Recent suicide of Aaron Hernandez a reminder of major problems in the NFL
The Santa Clara
April 27, 2017
Aaron Hernandez shocked the sports world when he hung himself in his prison cell last week. His case is a tricky one; it’s unclear what the appropriate reaction should be. You certainly don’t celebrate the life of a murderer—a man who shot and killed Odin Lloyd six times in the early morning of July 17, 2013. But you don’t celebrate Hernandez’s suicide either. The most common word used in covering the story was tragic.
It’s tragic that Odin Lloyd was murdered. It’s tragic that Hernandez threw his life away. For a brief moment it seemed like Hernandez escaped his rough childhood and troubled past. He was awarded a $40 million contract by the New England Patriots. He had a fiancé and a daughter who was just eight months old. But he gave all of that up.
You can’t blame Roger Goodell and the NFL for the sins of Aaron Hernandez. But some in the league deserve criticism—particularly the New England Patriots, who took Hernandez in the fourth round of the 2010 NFL Draft. The Patriots obviously had nothing to do with the murder of Odin Lloyd; it’d be beyond outrageous for anyone to suggest otherwise. Hernandez could have very well committed these crimes without a career in the NFL. But Bill Belichick and Robert Kraft are two of the many decision-makers in the NFL who value talent over character.
Aaron Hernandez had many red flags coming out of the University of Florida. He failed multiple drug tests and there were many reports of his poor character. But from a pure talent standpoint, Hernandez was a first round pick; the Patriots figured they’d take a gamble on him when he fell to Round 4.
This flaw is not unique to just the Patriots. Time and again players with almost no sense of morality are rewarded in the NFL. Adrian Peterson, who pled no contest in his child abuse case, just signed a two-year, $7 million deal with the New Orleans Saints. This weekend at the NFL Draft, running back Joe Mixon will join the league despite punching a woman in the face.
Cases like Mixon’s and Peterson’s, in which criminals are still allowed to play in the NFL, is where Roger Goodell and the rest of the NFL deserve blame. From an ethical perspective, the decision to ban these players is a no-brainer.
And even if you looked at it from a more cynical, business perspective, it’s also an obvious decision. The NFL is a multi-billion dollar league; it dominates TV ratings and is far and above the most popular sport in the country. It’ll continue to do just fine without players like Peterson or Mixon.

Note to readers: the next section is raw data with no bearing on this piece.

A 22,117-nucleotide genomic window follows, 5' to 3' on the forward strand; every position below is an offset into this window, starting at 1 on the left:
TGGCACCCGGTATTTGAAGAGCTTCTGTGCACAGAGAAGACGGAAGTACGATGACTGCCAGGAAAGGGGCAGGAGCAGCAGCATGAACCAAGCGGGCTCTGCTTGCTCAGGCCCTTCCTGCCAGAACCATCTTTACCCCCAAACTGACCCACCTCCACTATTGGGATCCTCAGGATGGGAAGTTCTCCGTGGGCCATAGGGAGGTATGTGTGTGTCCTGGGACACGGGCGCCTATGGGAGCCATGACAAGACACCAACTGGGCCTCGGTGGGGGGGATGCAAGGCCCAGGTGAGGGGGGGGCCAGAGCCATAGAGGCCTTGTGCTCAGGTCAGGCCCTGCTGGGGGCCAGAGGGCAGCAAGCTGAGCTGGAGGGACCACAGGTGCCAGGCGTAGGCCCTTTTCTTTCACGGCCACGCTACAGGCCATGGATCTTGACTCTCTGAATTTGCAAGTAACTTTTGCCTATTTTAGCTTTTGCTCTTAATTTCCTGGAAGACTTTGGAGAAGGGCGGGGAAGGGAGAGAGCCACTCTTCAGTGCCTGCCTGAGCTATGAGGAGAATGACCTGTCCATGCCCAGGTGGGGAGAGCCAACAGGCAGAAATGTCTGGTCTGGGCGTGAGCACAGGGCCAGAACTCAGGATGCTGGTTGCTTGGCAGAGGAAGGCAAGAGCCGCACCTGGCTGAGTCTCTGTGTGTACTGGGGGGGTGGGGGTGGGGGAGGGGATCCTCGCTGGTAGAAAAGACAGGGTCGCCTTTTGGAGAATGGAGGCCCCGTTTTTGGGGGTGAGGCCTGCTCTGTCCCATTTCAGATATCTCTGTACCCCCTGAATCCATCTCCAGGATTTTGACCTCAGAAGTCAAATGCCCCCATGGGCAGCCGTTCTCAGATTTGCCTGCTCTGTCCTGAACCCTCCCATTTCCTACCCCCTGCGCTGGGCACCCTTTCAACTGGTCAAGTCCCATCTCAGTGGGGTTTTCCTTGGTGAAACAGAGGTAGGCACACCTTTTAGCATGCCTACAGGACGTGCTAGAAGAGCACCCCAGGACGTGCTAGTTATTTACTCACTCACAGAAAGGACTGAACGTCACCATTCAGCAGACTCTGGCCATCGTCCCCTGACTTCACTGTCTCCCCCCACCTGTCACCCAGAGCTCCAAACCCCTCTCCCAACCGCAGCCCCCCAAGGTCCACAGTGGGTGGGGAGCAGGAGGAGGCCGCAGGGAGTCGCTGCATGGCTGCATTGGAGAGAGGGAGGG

Goodell would be wise to learn from NBA commissioner Adam Silver, who lays down the hammer when it comes to discipline. Silver’s first and biggest case came when Los Angeles Clippers owner Donald Sterling was caught making racist comments on tape. Right away Silver banned Sterling for life from the NBA and levied the largest fine possible—$2.5 million. Compare this to Goodell, who originally suspended Ray Rice for two games for knocking his fiancé unconscious.
The other glaring issue the NFL must face, which is forced back into the spotlight given Hernandez’s suicide, is CTE. This brain disease—which can cause memory loss, depression, aggression and paranoia—is found with people who experienced repeated head trauma (i.e. football players).
It’s currently unknown if Hernandez suffered from CTE but his brain will be examined for the disease.
And if indeed it turns out that Hernandez did have CTE, it’s impossible to know if the disease was the driving factor behind Hernandez’s crimes.
Other notable players with CTE, such as Hall of Fame linebacker Junior Seau, have committed suicide. And the NFL has paid $1 billion in settlements to former players who sued the league from withholding the consequences of concussions.
There’s no definitive CTE test for living players, but many of them are suspected of having it.
“O.J. Simpson is more likely than not to suffer from CTE,” said Dr. Bennet Omalu, the first doctor to discover the link between football and CTE. “I would bet my medical license on it.”
There’s no simple solution to CTE. Football is an inherently violent sport and to the NFL’s credit they are taking steps in making the game safer. But more can be done, such as eliminating the kickoff, which accounts for 23.4 percent of all concussions.
This rule wouldn’t have saved Aaron Hernandez; there’s nothing the NFL could’ve done to prevent the murder of Odin Lloyd. There’s no saving grace to this story.
The case of Aaron Hernandez highlights the issues plaguing the NFL. And the cruel reality is that nothing can be done—at least in the short term— to completely eliminate these problems.
Contact Andrew Slap at email@example.com or call (408) 554-4852.